Daily Archives: October 28, 2016

Ocwen facing CFPB investigation, potential fine for servicing practices

It’s been nearly three years since Ocwen Financial agreed to offer $2 billion in consumer relief and pay up to $127.3 million to settle a Consumer Financial Protection Bureau investigation into its servicing practices.

That settlement, and others with the New York Department of Financial Servicesand the California Department of Business Oversight, are among the items that Ocwen’s executives call the “legacy issues” that Ocwen is working to move past as the nonbank charts a course forward.

But it looks like Ocwen may not be done with the CFPB yet.

Ocwen said Thursday that it is currently under investigation by the CFPB over the company’s mortgage servicing practices, and could be facing a fine and/or other disciplinary action.

Ocwen disclosed the nature and status of the CFPB investigation in its 10-Q filing with the Securities and Exchange Commission, filed as part of the company’s third-quarter earnings release.

Ocwen disclosed the fact that it was facing a CFPB investigation in earlier filings with the SEC, but this latest filing states that the CFPB’s enforcement staff “has been authorized to engage with us regarding the resolution of their concerns” about Ocwen’s compliance with federal servicing laws.

Read on.

Warren, Sanders, other senators want answers from auditor KPMG on Wells Fargo

Wells Fargo is still answering for the more than 2 million fake accounts that 5,000 of the bank’s former employees opened in order to get sales bonuses, but now, a group of senators want to know if the bank’s auditor knew about the fake accounts too and whether the auditor did anything about it.

In a letter sent to KPMG, which served as Wells Fargo’s independent auditor from 2011-2015, Sens. Elizabeth Warren, D-Mass.; Bernie Sanders, I-Vermont; Mazie Hirono, D-Hawaii; and Edward Markey, D-Mass. say they want to know whether any of KPMG’s audits uncovered the fake account situation.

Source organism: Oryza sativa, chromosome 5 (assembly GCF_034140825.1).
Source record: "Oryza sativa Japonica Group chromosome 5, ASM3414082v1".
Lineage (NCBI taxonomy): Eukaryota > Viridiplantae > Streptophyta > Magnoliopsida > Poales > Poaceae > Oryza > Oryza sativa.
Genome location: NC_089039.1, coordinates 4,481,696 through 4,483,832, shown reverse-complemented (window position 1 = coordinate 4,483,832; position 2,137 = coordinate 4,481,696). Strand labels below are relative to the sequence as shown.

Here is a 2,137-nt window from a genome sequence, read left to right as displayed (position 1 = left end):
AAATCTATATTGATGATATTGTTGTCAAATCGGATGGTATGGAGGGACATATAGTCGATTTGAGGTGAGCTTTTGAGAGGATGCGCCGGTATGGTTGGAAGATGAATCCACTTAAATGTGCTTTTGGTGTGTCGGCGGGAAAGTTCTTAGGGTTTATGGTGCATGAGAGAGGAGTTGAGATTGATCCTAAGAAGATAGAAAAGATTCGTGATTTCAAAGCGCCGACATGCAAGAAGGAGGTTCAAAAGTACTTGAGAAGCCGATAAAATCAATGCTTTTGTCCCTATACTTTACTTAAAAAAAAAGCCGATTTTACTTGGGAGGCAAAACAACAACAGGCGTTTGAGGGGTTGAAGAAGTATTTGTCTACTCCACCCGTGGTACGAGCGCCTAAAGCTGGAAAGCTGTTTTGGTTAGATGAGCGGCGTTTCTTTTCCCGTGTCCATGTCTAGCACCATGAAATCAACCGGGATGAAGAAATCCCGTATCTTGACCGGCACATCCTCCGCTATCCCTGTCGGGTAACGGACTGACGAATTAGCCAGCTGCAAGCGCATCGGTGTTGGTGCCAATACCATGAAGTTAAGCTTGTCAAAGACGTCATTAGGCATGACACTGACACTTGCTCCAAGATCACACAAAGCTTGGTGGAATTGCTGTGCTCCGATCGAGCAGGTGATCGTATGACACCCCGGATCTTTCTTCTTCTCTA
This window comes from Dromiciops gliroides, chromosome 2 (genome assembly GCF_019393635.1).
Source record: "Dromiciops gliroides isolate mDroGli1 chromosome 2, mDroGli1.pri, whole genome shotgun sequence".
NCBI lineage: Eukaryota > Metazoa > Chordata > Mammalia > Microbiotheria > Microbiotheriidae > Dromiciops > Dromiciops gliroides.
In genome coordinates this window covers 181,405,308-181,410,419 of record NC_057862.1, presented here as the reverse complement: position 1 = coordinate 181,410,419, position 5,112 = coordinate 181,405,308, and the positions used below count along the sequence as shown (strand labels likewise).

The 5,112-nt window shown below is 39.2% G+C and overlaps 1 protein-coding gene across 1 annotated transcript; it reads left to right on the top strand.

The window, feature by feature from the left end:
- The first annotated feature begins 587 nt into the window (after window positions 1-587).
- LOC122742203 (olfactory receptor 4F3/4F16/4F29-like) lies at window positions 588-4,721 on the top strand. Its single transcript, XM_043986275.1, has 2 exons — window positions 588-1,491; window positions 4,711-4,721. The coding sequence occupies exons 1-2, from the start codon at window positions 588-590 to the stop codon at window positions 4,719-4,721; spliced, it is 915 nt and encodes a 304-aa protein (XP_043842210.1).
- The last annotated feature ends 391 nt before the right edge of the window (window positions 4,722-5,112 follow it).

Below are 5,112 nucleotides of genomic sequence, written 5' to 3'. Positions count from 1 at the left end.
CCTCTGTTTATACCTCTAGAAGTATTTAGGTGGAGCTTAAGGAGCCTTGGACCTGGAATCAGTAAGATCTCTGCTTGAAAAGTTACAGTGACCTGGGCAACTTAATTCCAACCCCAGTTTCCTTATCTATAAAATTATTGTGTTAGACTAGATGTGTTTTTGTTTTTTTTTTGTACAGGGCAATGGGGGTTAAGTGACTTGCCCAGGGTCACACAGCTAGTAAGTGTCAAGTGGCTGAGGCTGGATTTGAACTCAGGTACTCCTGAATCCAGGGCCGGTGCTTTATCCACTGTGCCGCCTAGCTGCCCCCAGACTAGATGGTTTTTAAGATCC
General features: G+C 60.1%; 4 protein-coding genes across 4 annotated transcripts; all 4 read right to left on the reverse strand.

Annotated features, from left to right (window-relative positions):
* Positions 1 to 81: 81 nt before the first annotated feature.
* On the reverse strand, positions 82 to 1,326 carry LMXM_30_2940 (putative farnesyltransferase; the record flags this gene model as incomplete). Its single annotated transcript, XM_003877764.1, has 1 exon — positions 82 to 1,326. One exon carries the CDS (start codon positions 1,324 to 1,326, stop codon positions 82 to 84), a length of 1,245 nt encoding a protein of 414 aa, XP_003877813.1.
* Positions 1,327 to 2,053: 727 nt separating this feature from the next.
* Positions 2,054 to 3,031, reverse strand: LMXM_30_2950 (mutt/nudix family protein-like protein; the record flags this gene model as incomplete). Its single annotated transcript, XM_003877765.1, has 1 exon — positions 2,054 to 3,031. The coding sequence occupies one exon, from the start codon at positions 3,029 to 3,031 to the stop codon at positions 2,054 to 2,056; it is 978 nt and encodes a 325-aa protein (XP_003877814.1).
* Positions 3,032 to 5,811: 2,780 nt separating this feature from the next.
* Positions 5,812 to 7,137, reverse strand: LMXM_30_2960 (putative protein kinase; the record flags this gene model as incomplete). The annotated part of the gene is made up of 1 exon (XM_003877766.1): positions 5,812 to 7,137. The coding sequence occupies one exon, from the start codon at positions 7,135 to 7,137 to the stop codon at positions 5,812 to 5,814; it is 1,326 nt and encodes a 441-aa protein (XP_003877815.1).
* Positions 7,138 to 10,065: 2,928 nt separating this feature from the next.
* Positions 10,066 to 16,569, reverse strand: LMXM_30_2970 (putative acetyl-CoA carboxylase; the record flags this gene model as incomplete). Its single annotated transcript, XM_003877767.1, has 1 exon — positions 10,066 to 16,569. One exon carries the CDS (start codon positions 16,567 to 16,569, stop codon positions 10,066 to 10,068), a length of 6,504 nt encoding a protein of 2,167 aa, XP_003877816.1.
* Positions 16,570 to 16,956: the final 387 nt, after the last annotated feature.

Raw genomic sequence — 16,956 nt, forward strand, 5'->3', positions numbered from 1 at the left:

And if KPMG didn’t find anything about the fake accounts during its audits, the senators want to know why.

The senators question how KPMG’s audits, which were conducted by “obtaining an understanding of internal control over financial reporting, assessing the risk that a material weakness exists, and testing and evaluating the design and operating effectiveness of internal control based on the assessed risk,” did not uncover the fake accounts.

“Was KPMG aware of any of the illegal sales practices committed by Wells Fargo employees from 2011-2015 and addressed in the CFPB settlement?,” the senators ask in their letter to KPMG.

Read on.

ENRON stands unprecedented as the poster child of blatant corporate fraud

In 2001, Enron, then the seventh largest company in the world and the most innovative company in America, whose stock prices doubled every three years,  imploded. The American energy company based in Houston, Texas went from $100 billion in revenues and $1 billion in profit to bankrupt, leaving thousands out of work and with no pension plans as many had invested these back into the company, at the request of management.
My friend Sherron Watkins, a former VP of Corporate Development at Enron, became the key whistleblower at ENRON, when she alerted then-CEO Ken Lay to accounting irregularities within Enron in August of 2001, warning him that the company “might implode in a wave of accounting scandals.” Incidentally, ENRON had a 64 plus page ethics manual and did implode two months later.
As a result of misappropriated investments, pension funds, stock options, and savings plans, investors loss exceeded $70 billion and the cost to both trustees and employees upwards of $2 billion.